Annually, the specialists at Arcade Barbers perform 20,000 haircuts.  Not only are more women becoming barbers, but Jessica Borel says more are getting their hair done at barber shops.  Right now, Borel says there is a popular style that better suits the skill set of a barber than a stylist.

"The long hair with the undercut shaved which lets you look formal, yet it’s a cool trendy thing. And then, they started putting designs onto the shaves. Your typical salon is not very clipper-friendly. They’re very much more style scissor-friendly."

Borel adds that young girls, who walk in with their fathers to the shop, are also starting to learn more about women barbers.

"We’ve had a few girls just sit and literally stare at what we’re doing and ask questions and want to know what we’re doing. So they don’t find it unusual. In fact, many of them come in and want to know why are you getting your haircut here and why can’t I? Because, usually, Mom takes the daughter to her salon with her. And then we’ll speak up and say, 'Oh, yeah, we could do your hair if you would like.' And we’ve had quite a few little girls who started coming to us because Dad did."

Whenever you see barber shops in the movies, it almost always features a group of men discussing the issues of the day.  Royal says the fact that Arcade Barbers is owned by a woman and has three female barbers doesn’t change the tradition of having the shop serve as a gathering place for fun and discussion.

Tiffany: "I got a story for you."
Customer: "That’s good. I need a good story. I hope it has a happy ending."

Royal says, after working at the shop for 26 years, there isn’t a subject that she can’t discuss with her male clients. 

"They get to know you so well that you kind of become their therapist or their confident. And they will tell you things knowing that you don’t know them outside of here. If there is something going on in their lives, I think that they feel this is an outlet for talking about it, knowing that it stays here."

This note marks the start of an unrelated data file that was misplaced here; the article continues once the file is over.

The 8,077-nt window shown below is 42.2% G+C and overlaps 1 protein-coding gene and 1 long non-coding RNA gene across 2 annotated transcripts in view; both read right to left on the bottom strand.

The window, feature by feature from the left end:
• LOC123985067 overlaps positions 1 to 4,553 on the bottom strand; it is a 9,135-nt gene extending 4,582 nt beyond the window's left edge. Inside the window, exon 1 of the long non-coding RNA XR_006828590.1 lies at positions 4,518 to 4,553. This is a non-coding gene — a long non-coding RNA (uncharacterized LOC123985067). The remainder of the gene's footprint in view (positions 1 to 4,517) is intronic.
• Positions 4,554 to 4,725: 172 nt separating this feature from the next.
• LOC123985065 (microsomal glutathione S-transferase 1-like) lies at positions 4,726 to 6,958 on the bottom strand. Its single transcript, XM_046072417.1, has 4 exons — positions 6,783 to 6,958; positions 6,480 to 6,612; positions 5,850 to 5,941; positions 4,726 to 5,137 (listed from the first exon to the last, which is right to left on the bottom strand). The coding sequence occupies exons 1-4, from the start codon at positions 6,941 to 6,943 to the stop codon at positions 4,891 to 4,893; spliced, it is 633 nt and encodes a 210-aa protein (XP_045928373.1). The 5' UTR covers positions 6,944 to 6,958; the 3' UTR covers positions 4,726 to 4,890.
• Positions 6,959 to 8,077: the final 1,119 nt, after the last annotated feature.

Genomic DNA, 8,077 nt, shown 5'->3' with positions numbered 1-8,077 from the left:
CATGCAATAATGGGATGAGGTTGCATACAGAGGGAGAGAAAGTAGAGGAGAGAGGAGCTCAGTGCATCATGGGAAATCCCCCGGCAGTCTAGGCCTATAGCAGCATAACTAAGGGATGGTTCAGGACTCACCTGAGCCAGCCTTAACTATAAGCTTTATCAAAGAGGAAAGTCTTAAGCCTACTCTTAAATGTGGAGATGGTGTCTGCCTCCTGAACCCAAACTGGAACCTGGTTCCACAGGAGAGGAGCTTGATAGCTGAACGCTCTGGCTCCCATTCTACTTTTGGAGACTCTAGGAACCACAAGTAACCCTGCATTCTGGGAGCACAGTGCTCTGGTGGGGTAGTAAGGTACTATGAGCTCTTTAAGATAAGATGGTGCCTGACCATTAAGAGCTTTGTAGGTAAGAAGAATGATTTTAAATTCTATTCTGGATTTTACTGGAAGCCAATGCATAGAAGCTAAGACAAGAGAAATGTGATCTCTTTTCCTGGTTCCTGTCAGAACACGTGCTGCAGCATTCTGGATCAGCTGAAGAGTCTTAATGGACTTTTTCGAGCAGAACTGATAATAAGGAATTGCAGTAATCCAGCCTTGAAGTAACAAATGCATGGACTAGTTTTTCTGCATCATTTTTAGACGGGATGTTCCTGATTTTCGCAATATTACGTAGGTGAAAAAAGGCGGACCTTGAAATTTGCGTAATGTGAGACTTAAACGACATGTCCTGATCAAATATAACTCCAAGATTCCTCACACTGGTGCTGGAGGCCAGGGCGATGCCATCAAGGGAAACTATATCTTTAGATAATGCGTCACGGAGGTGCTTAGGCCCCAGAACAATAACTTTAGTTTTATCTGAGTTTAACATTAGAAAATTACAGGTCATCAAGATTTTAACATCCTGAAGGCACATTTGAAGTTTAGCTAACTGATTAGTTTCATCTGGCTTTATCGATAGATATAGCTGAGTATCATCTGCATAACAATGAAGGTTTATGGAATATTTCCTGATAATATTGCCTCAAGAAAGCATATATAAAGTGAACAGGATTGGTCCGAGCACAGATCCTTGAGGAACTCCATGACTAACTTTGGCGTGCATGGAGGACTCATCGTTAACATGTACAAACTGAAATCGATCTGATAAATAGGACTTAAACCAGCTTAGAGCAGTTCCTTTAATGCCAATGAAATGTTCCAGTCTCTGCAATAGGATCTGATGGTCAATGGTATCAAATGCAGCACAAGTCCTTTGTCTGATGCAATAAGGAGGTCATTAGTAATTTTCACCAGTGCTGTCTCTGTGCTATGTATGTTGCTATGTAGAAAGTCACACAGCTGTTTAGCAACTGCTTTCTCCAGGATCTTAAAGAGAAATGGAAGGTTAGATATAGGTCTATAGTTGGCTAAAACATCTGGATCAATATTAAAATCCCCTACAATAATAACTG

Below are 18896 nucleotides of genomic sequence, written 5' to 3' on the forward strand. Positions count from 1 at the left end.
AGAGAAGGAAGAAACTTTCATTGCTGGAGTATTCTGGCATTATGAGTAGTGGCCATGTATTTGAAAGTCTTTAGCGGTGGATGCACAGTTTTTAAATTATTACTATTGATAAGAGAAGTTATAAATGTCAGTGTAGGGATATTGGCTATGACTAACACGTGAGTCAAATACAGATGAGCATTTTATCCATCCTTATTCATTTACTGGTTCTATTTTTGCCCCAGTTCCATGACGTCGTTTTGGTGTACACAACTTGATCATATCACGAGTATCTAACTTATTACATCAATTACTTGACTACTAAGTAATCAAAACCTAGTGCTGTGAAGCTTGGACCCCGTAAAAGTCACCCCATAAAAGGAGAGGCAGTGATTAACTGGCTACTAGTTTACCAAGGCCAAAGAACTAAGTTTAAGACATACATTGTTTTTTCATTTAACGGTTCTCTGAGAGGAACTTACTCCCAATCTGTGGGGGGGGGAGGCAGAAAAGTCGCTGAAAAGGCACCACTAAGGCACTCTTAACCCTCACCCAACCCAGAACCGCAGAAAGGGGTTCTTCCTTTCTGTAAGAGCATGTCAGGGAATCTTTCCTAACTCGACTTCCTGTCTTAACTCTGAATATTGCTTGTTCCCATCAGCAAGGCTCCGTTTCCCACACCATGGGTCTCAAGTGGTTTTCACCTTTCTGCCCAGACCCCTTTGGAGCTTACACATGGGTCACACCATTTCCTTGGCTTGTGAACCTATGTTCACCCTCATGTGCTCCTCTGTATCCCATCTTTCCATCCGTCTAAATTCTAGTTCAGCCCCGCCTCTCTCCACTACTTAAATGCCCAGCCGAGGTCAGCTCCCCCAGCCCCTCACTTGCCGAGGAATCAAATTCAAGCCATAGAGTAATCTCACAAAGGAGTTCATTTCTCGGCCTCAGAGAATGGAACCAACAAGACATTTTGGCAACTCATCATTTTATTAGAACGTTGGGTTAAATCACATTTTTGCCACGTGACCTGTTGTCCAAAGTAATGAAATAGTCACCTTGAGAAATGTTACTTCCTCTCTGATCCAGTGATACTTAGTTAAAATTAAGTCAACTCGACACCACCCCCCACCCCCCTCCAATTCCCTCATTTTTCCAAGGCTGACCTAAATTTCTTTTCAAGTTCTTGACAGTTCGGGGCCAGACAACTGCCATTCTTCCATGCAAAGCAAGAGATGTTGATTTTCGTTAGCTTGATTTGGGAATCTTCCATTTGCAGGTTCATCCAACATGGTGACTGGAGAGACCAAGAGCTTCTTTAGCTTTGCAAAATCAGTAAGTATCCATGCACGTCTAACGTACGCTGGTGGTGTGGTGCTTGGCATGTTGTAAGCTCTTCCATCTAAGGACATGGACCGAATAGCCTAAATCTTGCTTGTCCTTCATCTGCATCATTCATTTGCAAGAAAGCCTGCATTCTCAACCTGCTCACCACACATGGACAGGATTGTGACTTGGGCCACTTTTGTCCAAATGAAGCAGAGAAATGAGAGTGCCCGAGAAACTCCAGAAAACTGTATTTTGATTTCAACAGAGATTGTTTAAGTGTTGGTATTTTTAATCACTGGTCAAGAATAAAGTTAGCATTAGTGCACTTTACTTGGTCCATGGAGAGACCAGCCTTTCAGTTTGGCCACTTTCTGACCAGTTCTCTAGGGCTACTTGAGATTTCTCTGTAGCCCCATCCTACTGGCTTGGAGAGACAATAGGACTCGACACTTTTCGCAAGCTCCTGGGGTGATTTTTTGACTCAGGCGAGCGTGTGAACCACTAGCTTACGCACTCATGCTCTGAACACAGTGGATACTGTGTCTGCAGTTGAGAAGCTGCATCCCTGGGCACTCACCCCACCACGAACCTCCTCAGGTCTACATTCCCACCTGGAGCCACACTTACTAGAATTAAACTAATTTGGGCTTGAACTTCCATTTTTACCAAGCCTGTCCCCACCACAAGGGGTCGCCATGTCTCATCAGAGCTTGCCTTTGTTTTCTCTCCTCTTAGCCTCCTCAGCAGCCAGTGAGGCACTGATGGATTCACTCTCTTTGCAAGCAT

John Beltsos has been getting his hair cut by Royal since March.

John: "She was the one who just happened to be there when I came in the first time. It clicked."
Jorge: "She has her hands on her hips kind of saying 'What?'"
John: "The prettiest, smartest and best barber. What else can we say?"

Issues of gender equality and women’s rights are certainly not off limits at the shop.  Tina Hamilton says she’s found the male clientele at Arcade Barbers to be open during those discussions.

"I can start talking to someone, and a guy across the room will make a comment, and it would just go back and forth. And we’re all talking before we know it. Because the men who come in here, they love their wives, they love their friends who are girls, their nieces. I just think today we’re all allowed to talk to each other."

Rick Ingalls is one of the male barbers who works at shop.  He says he learns something from the women every day.

"We definitely all have our unique perspectives, and I definitely enjoy that."

Owner Tiffany Royal says since Arcade Barbers is an original business of Nickels Arcade, their rent has been grandfathered in for quite some time now. Their 12 plus-hour work day and proximity to the University of Michigan has also helped them stay in business.  But most importantly, Royal believes it's customer loyalty that keeps their doors open.

"All the time, you’ll get the grandchild, where the grandpa went to school here and the grandpa brings him in and talks about how he got his haircut here. And then, his son went here and his son was with him sometimes. They’ll say that they came for haircuts, and they’ll talk about the different barbers that were here at the time and what it looked like in here."

Nearly 23% of the barbers in America are now women, and that number is growing.  As it is at Arcade Barbers, when perception comes around to meet reality, female barbers will no longer be “Hidden in Plain Sight.”   

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— Jorge Avellan is a reporter for 89.1 WEMU News. Contact him at 734.487.3363 or email him javellan@emich.edu